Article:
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Clubs and COVID-19: How first years are navigating extracurriculars during the pandemic

COVID-19 has posed a unique set of challenges for the Class of 2024.

First-years have had to grow accustomed to online classes and the new socially distanced rhythms of college life. Extracurricular activities play a critical role in building community, and first-years have had to navigate student groups in an unprecedented format. 

Virtually all extracurricular activities this semester have been held online. The activities fair was held on DukeGroups, where first years were left on their own to scroll through lists of different activities they could join. 

First-year Annie Zhang said that she recently joined the competitive K-pop dance team Pureun. The audition involved prospective members recording and submitting clips of themselves dancing to different choreographies.

Zhang said that the online audition process allowed an opportunity for surprise. 

“[The Pureun members] told me something was wrong with my audition submission, so I needed to do an interview to complete my submission,” Zhang said. “It was a Zoom meeting, and they were like, ‘How would you feel if we told you you got into Pureun?’ and I started screaming.”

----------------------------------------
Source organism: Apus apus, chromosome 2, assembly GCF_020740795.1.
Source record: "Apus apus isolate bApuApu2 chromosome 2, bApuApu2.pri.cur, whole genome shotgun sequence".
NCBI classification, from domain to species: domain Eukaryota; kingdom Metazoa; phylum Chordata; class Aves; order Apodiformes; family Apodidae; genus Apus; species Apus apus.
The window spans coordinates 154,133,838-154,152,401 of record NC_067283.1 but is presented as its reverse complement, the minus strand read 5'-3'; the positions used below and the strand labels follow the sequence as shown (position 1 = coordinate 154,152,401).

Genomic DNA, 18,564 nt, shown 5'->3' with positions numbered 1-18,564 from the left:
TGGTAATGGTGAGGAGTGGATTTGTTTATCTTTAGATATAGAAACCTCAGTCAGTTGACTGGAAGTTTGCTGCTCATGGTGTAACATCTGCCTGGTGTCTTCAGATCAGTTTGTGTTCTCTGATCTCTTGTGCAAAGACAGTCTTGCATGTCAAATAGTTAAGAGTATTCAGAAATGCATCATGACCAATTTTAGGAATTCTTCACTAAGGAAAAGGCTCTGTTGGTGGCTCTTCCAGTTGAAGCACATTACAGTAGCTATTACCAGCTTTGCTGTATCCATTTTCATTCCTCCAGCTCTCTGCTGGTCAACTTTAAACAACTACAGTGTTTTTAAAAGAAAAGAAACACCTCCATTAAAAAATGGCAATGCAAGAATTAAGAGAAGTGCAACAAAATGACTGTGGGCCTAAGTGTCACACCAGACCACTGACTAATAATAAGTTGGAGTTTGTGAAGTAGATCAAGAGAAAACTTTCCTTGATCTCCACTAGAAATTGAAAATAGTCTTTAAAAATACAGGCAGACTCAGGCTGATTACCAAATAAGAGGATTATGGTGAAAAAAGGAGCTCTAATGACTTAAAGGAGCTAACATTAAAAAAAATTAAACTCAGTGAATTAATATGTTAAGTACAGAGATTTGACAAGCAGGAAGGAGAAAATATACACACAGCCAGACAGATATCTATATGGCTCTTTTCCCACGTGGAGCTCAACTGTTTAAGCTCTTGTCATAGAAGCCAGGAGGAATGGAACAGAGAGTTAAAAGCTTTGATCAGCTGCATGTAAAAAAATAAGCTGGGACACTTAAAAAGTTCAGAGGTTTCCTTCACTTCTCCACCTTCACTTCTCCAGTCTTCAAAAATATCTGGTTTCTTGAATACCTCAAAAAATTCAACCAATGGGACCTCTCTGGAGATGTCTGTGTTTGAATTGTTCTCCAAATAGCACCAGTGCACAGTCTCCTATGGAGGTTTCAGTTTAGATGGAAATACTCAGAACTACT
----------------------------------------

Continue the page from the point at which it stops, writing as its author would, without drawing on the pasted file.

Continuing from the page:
First-years said they lament the lost opportunities to connect with people in excurricular settings without COVID-19. Sonali Sanjay, a first-year and member of the South Asian classical music group Duke Sangeet, said that the whole appeal of singing and dancing groups is being able to engage in person.

“Maybe because the in-person aspect isn’t there anymore, some people would be more hesitant to join these kinds of clubs,” she said. 

First-year Aaron Price said that his online extracurricular experience makes him wonder how he would have balanced his busy schedule if everything was in person. 

“My plans [for college] have been pretty similar even during the pandemic, but I don’t know how I would manage all of my clubs and classes if everything was in person,” he said. 

Club involvement is especially challenging for students living in different timezones. 

First-year Axelle Miel is studying remotely in the Philippines, which is 12 hours ahead of Duke. Miel said that most of the general board meetings or information sessions for a club she’s in are held between 5 and 7 p.m., which is 5 to 7 a.m. for her. 

“As much as I want to participate in game nights and general board meetings, sometimes I really can’t get myself to wake up in time,” Miel wrote in a message to The Chronicle. “I wish people had more empathy for students working in different timezones.” 

Student group leaders are also adapting to the demands of COVID-19. 

Junior Ben Chen, president of Scale and Coin, said the group’s recruitment process went well despite a few kinks along the way. 

“I felt like I got to know the freshmen and sophomores pretty well through the breakout rooms, so that was a pleasant surprise,” he said. “I think we tried to replicate the fun aspect as much as we could. For example, we hosted a trivia night so everyone could have fun with a collaborative game.” 

Chen also said that there were significantly more students who rushed than in past years. 

“It could be that there are lower barriers to entry going to an event when you can just click [to join a Zoom meeting],” he said. 

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